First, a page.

They are both very honest about the challenges in keeping the business going — with Richard describing it as ‘tough’ at times.
“There have been moments when I wondered what was I doing — like when in August you’ve five or six people booked on a Saturday night. We know what we’re doing is good, not just because we have a good idea ourselves but just because of awards we’ve got from people I would respect in the industry and guides I respect. But when you know what you’re doing is good and people still aren’t coming through the door, you start questioning everything,” he said honestly.
It can be physically and mentally tough at a 14 hour day, but Richard says he’s well used to the long hours of the industry.
“It would be great though if people would pay more for their food and understand the whole system; but it’s difficult with chain restaurants selling food at such a low cost, you can’t compete with that and it does affect small businesses like ours. We have 24 seats and don’t turn our tables, people come in and have the table for the night.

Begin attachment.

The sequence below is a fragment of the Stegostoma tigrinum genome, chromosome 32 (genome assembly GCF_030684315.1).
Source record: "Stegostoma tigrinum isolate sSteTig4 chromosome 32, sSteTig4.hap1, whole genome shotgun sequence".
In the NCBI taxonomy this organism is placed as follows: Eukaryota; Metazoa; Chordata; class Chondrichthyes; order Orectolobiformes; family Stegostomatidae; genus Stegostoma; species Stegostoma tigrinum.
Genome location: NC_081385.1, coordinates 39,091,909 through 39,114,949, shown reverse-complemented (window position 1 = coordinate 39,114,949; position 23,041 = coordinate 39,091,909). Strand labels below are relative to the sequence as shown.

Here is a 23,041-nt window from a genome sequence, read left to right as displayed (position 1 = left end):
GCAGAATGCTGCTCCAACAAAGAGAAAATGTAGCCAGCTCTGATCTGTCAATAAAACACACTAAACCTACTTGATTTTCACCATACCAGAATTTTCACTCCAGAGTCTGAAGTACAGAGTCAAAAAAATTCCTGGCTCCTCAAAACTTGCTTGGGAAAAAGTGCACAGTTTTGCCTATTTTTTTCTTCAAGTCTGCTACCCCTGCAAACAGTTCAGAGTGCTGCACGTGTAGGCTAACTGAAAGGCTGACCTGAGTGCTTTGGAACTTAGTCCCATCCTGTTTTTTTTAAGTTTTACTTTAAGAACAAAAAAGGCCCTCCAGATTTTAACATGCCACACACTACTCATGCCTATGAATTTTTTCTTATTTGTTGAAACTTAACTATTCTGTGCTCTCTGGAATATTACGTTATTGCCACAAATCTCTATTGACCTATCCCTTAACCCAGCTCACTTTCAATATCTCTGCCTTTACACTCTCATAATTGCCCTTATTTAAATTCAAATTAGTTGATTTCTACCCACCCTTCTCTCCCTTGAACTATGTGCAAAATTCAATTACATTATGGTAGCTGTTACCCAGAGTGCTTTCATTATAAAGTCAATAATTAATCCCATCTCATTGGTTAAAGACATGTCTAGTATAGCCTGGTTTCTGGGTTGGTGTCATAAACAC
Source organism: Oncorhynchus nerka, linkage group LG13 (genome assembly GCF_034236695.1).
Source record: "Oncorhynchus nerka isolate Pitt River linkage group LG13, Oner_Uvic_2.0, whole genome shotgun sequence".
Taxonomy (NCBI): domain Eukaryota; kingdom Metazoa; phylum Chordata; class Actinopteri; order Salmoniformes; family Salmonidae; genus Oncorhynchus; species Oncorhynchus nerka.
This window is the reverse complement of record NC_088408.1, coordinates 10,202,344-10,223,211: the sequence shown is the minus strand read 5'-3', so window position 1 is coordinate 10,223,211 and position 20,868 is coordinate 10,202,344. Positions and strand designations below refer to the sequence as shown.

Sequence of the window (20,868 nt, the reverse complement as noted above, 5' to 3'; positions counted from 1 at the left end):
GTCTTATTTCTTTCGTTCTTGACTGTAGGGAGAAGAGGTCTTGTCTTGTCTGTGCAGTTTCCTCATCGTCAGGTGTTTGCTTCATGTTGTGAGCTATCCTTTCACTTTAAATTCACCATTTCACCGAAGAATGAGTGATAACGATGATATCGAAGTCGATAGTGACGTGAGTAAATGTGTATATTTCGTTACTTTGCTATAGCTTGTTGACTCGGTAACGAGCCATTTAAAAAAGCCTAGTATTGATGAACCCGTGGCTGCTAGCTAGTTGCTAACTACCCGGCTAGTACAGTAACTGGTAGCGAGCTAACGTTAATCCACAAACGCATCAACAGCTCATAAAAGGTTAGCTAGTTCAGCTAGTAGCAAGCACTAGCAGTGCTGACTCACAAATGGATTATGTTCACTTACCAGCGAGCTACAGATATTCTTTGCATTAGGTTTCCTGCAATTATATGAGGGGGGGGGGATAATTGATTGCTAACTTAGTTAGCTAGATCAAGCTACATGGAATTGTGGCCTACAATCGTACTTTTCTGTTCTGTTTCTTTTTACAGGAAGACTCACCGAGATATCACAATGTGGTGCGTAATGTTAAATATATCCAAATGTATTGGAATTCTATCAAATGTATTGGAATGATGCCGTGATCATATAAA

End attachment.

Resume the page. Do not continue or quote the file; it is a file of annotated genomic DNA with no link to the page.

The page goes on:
“Lots of people think if you have a restaurant you’re suddenly a millionaire, but there are lots of easier ways to make money,” he said.
Valeria, a biochemist from Italy/Switzerland, agrees it’s a labour of love.
The couple are keen to dispel a preconception that they’re a fine dining spot:
“Price-wise we’re not in the find dining league; don’t do table cloths or credit card reservations, I think maybe it’s the style of food that gave people that impression but that’s the last thing we want people to feel; we want it to be casual and for people not to make a big deal out of it,” stressed Richard.
They also want to be known for their ‘nourishing’ food most of which is grown out the back of the restaurant.
“I grew up with that; my father would always have grown food and when I didn’t have that I felt I was missing something and my food was missing something. It’s more work for me, like another job, but it’s like a sanctuary for me, even doing some weeding, I love it up there. I like to nourish people and not just to cook people food. I’m an honest as I can be with my food. For me it’s about the authenticity.”